With a jingle of keys, Italy said goodbye to Julia and raised an uproar against violence
Thousands of people in Padua took to the streets to pay their respects to Giulia Cecchettin, the 22-year-old girl killed by her boyfriend, but also to raise an uproar against violence against women in Italy, which is usually silenced in the country with a strong patriarchal tradition.
Julia was killed just days before completing her studies in biomedicine. The photo of her empty chair on the day the young girl was supposed to graduate shocked the entire nation.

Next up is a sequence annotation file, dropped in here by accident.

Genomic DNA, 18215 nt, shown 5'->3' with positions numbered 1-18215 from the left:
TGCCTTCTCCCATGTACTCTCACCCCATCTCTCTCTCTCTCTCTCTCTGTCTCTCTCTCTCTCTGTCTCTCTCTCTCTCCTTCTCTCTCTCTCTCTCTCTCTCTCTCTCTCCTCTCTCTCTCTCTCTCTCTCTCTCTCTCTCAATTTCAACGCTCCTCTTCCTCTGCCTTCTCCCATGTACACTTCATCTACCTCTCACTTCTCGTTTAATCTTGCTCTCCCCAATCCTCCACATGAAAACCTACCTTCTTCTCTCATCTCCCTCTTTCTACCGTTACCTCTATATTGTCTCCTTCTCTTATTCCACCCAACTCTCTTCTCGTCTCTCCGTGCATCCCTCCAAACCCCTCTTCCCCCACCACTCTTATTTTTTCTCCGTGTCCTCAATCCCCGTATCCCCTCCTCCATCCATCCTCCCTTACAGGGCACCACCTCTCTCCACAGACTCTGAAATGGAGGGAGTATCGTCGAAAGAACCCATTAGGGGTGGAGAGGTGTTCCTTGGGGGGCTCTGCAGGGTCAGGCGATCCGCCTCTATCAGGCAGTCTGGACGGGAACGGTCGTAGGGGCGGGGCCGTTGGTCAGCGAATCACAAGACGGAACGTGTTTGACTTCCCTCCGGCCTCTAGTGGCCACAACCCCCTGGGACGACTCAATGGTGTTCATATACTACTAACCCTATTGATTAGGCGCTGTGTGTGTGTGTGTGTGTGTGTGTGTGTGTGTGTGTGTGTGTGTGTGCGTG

The student went missing on November 11, and her body was found a week later. Her partner Filippo Touretto, who is detained in Germany, was accused of the murder. He confessed to the crime and said he could not forgive Julia for breaking up the relationship. He is now awaiting trial in custody in Italy.
The funeral ceremony in Padua was broadcast live on state television. Her father Gino urged the Italians to make Giulia's funeral a starting point to stop murders and all kinds of violence against women. The forgiveness ended with a mass ringing of keys, as a symbolic call not to silence the violence.
Cecchettin's murder sparked mass protests across Italy, forcing Giorgia Meloni, the first female prime minister in Italy's history, to publicly pledge to do everything she could to protect women, starting with a campaign in schools.